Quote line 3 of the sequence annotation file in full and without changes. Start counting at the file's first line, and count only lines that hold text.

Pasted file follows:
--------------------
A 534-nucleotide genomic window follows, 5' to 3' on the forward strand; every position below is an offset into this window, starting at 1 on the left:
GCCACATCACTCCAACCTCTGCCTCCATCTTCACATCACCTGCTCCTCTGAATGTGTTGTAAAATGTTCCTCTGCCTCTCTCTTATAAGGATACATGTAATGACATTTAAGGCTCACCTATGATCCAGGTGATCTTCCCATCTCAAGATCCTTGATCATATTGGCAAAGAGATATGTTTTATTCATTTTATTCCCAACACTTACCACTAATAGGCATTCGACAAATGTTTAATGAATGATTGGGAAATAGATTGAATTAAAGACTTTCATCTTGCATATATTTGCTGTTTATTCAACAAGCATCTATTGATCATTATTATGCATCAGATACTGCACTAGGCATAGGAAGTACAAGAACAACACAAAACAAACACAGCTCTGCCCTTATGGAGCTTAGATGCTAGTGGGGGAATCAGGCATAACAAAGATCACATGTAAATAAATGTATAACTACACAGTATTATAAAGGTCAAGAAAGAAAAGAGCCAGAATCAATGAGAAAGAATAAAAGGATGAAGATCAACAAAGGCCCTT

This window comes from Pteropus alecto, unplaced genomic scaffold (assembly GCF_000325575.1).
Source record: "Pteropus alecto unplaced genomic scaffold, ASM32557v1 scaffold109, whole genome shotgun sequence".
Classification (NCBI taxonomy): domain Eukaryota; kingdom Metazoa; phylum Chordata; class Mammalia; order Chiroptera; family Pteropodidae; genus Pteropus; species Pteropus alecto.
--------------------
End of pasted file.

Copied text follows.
This window comes from Pteropus alecto, unplaced genomic scaffold (assembly GCF_000325575.1).